> may not be a requirement of the application. And it's the only way to
> move data between nodes where there is address translation in between.
>
> C.


And this is interesting, thank you. Can you now see that perhaps this
is *not* what the original questioner asked about, and that we should
find out?

And a hint: if you're going to say someone doesn't know what they're
talking about, you might check out their history first. My first
network security work predates the Morris Worm. It doesn't mean I'm
right, but it does mean I've seen some things you might not have
thought of, as in the cases above.
 
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♥Ari♥
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Posts: n/a
 
      12-23-2009
On Tue, 22 Dec 2009 15:18:14 -0800 (PST), Nico Kadel-Garcia wrote:

> And a hint: if you're going to say someone doesn't know what they're
> talking about, you might check out their history first. My first
> network security work predates the Morris Worm


So does your first love affair with Elzi.

*chortle*
--
A fireside chat not with Ari!
http://tr.im/holj
Motto: Live To Spooge It!
 
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Wanna-Be Sys Admin
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Posts: n/a
 
      12-27-2009
♥Ari♥ wrote:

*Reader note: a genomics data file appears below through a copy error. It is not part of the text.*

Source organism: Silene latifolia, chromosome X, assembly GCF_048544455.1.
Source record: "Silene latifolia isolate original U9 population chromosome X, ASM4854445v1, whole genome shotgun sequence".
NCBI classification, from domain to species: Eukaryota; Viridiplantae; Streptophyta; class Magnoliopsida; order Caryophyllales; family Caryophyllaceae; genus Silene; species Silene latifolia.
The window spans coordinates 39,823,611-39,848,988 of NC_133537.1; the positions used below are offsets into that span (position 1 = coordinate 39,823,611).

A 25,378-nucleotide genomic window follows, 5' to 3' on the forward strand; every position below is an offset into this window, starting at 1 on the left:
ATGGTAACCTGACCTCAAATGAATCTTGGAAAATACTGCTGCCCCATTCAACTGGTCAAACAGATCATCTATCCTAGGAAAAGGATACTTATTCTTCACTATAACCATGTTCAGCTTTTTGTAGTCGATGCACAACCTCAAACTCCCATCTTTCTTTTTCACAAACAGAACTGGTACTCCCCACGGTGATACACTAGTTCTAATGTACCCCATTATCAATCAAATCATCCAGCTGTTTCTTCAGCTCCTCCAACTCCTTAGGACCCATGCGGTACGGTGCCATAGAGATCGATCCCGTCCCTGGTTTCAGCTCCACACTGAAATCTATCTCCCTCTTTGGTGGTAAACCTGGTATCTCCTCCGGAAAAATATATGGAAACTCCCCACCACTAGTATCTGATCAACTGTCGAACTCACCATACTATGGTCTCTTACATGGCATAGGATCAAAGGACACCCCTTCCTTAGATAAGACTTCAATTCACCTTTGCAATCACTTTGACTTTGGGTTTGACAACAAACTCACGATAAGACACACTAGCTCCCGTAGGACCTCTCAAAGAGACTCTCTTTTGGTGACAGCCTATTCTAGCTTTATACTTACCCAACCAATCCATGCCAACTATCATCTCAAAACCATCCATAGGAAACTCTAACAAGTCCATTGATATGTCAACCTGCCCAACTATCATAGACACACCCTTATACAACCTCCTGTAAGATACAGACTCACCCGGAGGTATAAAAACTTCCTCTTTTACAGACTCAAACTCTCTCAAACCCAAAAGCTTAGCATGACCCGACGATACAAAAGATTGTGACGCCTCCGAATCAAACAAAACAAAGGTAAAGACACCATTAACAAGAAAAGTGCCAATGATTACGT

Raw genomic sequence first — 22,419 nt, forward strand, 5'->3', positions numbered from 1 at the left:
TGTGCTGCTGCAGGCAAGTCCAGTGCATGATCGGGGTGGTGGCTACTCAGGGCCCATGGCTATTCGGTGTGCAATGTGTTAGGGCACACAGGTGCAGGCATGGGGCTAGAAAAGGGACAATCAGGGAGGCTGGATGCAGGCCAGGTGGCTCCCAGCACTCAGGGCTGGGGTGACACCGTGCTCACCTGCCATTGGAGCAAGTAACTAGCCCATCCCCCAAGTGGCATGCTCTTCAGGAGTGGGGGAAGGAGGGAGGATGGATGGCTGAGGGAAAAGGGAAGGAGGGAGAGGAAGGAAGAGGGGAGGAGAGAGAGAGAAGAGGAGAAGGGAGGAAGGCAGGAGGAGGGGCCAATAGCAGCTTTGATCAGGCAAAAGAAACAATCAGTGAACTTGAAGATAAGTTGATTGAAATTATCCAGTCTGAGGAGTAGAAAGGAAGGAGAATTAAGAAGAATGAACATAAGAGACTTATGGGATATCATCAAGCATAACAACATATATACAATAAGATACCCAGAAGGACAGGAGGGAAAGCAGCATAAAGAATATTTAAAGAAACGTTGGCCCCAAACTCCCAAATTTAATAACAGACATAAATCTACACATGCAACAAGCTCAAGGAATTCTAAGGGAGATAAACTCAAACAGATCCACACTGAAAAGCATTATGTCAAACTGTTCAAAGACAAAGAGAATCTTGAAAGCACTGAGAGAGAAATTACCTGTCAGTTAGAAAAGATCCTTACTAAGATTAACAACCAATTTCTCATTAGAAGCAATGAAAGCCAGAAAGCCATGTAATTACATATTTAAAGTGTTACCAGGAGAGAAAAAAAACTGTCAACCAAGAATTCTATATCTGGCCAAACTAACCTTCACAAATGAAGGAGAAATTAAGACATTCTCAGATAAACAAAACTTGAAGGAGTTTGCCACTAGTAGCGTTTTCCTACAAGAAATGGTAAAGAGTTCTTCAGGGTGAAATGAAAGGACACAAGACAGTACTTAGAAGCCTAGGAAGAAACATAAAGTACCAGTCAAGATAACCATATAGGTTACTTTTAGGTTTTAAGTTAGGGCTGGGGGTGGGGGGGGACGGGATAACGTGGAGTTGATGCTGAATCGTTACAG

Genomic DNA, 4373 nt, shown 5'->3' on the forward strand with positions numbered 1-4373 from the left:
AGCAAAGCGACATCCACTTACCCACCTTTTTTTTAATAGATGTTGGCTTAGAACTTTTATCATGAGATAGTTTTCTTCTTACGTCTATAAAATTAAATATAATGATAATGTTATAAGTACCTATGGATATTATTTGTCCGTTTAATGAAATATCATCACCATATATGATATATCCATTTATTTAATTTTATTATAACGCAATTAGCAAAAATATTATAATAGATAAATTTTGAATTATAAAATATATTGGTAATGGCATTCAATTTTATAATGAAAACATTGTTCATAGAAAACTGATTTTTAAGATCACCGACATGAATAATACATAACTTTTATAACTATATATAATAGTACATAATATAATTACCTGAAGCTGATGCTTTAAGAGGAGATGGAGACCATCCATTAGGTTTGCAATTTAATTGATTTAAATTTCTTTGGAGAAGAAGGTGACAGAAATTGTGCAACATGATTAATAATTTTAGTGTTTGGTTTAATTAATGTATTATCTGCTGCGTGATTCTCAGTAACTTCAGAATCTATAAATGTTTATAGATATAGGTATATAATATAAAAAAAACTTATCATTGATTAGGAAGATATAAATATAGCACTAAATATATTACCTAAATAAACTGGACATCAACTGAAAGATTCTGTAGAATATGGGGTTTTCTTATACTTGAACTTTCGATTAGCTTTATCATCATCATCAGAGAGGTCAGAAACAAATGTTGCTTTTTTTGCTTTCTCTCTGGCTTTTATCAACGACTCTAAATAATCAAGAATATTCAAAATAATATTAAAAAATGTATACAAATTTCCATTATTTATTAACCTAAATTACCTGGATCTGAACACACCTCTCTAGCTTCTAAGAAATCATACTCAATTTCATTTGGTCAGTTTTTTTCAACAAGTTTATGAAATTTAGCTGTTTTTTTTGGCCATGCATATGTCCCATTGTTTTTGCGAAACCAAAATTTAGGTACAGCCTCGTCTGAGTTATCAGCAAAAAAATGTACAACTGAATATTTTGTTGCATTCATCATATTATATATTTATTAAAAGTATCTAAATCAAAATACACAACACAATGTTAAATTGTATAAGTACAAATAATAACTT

> She's been lost since she was outed as a biploar lesbian from the
> misc.fitness weight days.


Wait... slow down. Let's not fly off the handle. What does she look
like?
--
Not really a wanna-be, but I don't know everything.
 
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♥Ari♥
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Posts: n/a
 
      12-28-2009
On Sun, 27 Dec 2009 03:34:54 -0800, Wanna-Be Sys Admin wrote:

> ♥Ari♥ wrote:
>
>> She's been lost since she was outed as a biploar lesbian from the
>> misc.fitness weight days.

>
> Wait... slow down. Let's not fly off the handle. What does she look
> like?


http://farm3.static.flickr.com/2148/...396addb4_o.jpg
--
A fireside chat not with Ari!
http://tr.im/holj
Motto: Live To Spooge It!
 
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Wanna-Be Sys Admin
Guest
Posts: n/a
 
      12-28-2009
♥Ari♥ wrote:

> On Sun, 27 Dec 2009 03:34:54 -0800, Wanna-Be Sys Admin wrote:
>
>> ♥Ari♥ wrote:
>>
>>> She's been lost since she was outed as a biploar lesbian from the
>>> misc.fitness weight days.

>>
>> Wait... slow down. Let's not fly off the handle. What does she look
>> like?

>
> http://farm3.static.flickr.com/2148/...396addb4_o.jpg


I'm not going to click a random link. After all, once you see something,
you can't un-see it.
--
Not really a wanna-be, but I don't know everything.